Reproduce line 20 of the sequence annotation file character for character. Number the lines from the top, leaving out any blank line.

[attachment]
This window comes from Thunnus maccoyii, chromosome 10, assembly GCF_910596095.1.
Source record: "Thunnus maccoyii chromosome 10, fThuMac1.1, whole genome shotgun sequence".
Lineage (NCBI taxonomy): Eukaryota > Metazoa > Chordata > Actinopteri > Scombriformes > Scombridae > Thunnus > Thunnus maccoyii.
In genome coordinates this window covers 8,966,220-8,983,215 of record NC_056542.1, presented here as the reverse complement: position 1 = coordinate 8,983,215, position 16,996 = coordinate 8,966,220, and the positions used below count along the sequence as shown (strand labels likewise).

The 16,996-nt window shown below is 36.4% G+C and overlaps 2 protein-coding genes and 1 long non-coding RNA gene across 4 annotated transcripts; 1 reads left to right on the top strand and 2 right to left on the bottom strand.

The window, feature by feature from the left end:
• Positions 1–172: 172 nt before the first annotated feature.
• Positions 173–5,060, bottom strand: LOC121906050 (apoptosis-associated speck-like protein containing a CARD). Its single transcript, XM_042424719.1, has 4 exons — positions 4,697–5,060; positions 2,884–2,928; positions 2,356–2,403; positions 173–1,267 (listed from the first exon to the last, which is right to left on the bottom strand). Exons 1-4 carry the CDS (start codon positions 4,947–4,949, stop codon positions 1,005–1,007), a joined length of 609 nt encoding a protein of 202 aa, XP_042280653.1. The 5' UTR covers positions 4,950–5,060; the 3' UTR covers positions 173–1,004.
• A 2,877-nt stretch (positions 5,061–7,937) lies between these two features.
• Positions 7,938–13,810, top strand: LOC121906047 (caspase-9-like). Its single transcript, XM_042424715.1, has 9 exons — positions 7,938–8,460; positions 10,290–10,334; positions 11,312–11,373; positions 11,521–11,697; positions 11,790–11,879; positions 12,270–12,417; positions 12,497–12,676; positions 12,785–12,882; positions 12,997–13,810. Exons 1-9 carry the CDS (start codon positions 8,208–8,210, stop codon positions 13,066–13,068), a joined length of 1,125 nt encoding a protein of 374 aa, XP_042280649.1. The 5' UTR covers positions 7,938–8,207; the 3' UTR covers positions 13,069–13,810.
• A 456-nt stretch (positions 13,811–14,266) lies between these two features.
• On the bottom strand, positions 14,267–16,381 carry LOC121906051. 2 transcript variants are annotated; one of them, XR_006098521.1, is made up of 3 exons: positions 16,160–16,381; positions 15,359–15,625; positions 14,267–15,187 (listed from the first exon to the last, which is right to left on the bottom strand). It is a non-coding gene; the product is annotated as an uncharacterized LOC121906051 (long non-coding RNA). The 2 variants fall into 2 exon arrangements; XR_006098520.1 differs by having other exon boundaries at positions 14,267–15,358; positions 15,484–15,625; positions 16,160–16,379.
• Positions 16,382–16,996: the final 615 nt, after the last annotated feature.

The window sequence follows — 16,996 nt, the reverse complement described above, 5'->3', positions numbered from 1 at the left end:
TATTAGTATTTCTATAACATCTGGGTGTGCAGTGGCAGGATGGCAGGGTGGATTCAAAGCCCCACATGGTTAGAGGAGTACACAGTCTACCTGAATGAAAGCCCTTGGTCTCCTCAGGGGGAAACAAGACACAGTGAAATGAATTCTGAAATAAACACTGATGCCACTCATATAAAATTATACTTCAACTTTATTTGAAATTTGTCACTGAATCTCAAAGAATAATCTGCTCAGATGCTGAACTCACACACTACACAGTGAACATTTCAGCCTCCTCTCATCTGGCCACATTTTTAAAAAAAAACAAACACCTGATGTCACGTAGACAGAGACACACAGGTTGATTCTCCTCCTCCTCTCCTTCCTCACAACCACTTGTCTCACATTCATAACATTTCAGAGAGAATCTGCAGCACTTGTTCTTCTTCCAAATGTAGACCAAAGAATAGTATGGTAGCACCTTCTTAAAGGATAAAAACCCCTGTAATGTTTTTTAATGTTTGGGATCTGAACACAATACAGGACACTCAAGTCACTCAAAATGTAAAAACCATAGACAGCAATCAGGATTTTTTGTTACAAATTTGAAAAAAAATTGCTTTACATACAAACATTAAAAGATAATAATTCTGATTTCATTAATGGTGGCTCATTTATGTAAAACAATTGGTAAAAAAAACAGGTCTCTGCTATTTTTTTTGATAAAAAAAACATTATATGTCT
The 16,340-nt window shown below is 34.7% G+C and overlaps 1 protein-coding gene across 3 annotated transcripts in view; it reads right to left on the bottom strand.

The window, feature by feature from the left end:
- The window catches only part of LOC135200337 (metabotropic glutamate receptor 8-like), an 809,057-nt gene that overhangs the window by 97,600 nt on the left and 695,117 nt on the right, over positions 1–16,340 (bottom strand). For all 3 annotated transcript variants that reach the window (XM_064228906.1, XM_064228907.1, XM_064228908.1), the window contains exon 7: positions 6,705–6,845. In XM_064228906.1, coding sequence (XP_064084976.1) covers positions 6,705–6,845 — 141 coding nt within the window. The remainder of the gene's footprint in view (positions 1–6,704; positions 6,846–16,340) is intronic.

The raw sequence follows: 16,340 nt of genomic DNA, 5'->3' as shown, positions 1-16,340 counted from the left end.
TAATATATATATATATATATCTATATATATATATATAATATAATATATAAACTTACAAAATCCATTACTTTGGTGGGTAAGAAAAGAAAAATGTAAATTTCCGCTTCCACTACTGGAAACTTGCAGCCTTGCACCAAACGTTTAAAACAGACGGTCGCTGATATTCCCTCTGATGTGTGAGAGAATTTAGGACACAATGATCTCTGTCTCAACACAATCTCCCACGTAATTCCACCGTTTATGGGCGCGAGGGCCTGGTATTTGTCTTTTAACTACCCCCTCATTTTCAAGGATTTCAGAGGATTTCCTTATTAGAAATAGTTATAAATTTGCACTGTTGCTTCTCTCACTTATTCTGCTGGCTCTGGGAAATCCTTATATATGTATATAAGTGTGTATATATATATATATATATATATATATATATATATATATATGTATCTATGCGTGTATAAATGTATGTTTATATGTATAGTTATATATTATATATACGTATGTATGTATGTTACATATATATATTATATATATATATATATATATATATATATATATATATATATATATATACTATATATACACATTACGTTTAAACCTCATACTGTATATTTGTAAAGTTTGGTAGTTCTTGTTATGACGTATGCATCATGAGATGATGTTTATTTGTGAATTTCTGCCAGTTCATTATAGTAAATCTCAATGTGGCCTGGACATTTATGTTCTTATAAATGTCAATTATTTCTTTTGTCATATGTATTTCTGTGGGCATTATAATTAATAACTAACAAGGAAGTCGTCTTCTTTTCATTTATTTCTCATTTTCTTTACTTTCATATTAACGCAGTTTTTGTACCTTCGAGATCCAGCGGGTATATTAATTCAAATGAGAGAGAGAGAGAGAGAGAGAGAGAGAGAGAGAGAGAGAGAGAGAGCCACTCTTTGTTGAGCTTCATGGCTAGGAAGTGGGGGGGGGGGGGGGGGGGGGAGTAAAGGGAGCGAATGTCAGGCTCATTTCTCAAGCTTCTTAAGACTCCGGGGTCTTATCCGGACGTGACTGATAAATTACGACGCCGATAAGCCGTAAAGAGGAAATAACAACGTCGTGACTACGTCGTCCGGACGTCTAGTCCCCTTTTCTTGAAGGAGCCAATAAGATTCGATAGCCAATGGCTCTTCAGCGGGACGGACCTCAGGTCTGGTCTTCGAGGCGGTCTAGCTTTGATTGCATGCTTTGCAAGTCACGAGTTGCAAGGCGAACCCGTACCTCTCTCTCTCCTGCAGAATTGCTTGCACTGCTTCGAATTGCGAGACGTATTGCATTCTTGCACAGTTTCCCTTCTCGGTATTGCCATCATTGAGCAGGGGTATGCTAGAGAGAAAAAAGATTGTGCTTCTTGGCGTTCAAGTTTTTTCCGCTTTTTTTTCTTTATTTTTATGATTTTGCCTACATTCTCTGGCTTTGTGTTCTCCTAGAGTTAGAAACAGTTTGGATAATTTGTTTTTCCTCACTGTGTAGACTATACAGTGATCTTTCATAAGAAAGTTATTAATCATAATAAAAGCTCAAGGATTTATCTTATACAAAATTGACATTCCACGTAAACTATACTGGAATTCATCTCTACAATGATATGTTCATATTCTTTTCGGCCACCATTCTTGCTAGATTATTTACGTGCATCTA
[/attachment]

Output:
TAATATATATATATATATATCTATATATATATATATAATATAATATATAAACTTACAAAATCCATTACTTTGGTGGGTAAGAAAAGAAAAATGTAAATTTCCGCTTCCACTACTGGAAACTTGCAGCCTTGCACCAAACGTTTAAAACAGACGGTCGCTGATATTCCCTCTGATGTGTGAGAGAATTTAGGACACAATGATCTCTGTCTCAACACAATCTCCCACGTAATTCCACCGTTTATGGGCGCGAGGGCCTGGTATTTGTCTTTTAACTACCCCCTCATTTTCAAGGATTTCAGAGGATTTCCTTATTAGAAATAGTTATAAATTTGCACTGTTGCTTCTCTCACTTATTCTGCTGGCTCTGGGAAATCCTTATATATGTATATAAGTGTGTATATATATATATATATATATATATATATATATATATATATGTATCTATGCGTGTATAAATGTATGTTTATATGTATAGTTATATATTATATATACGTATGTATGTATGTTACATATATATATTATATATATATATATATATATATATATATATATATATATATATATATACTATATATACACATTACGTTTAAACCTCATACTGTATATTTGTAAAGTTTGGTAGTTCTTGTTATGACGTATGCATCATGAGATGATGTTTATTTGTGAATTTCTGCCAGTTCATTATAGTAAATCTCAATGTGGCCTGGACATTTATGTTCTTATAAATGTCAATTATTTCTTTTGTCATATGTATTTCTGTGGGCATTATAATTAATAACTAACAAGGAAGTCGTCTTCTTTTCATTTATTTCTCATTTTCTTTACTTTCATATTAACGCAGTTTTTGTACCTTCGAGATCCAGCGGGTATATTAATTCAAATGAGAGAGAGAGAGAGAGAGAGAGAGAGAGAGAGAGAGAGAGAGAGAGCCACTCTTTGTTGAGCTTCATGGCTAGGAAGTGGGGGGGGGGGGGGGGGGGGGAGTAAAGGGAGCGAATGTCAGGCTCATTTCTCAAGCTTCTTAAGACTCCGGGGTCTTATCCGGACGTGACTGATAAATTACGACGCCGATAAGCCGTAAAGAGGAAATAACAACGTCGTGACTACGTCGTCCGGACGTCTAGTCCCCTTTTCTTGAAGGAGCCAATAAGATTCGATAGCCAATGGCTCTTCAGCGGGACGGACCTCAGGTCTGGTCTTCGAGGCGGTCTAGCTTTGATTGCATGCTTTGCAAGTCACGAGTTGCAAGGCGAACCCGTACCTCTCTCTCTCCTGCAGAATTGCTTGCACTGCTTCGAATTGCGAGACGTATTGCATTCTTGCACAGTTTCCCTTCTCGGTATTGCCATCATTGAGCAGGGGTATGCTAGAGAGAAAAAAGATTGTGCTTCTTGGCGTTCAAGTTTTTTCCGCTTTTTTTTCTTTATTTTTATGATTTTGCCTACATTCTCTGGCTTTGTGTTCTCCTAGAGTTAGAAACAGTTTGGATAATTTGTTTTTCCTCACTGTGTAGACTATACAGTGATCTTTCATAAGAAAGTTATTAATCATAATAAAAGCTCAAGGATTTATCTTATACAAAATTGACATTCCACGTAAACTATACTGGAATTCATCTCTACAATGATATGTTCATATTCTTTTCGGCCACCATTCTTGCTAGATTATTTACGTGCATCTA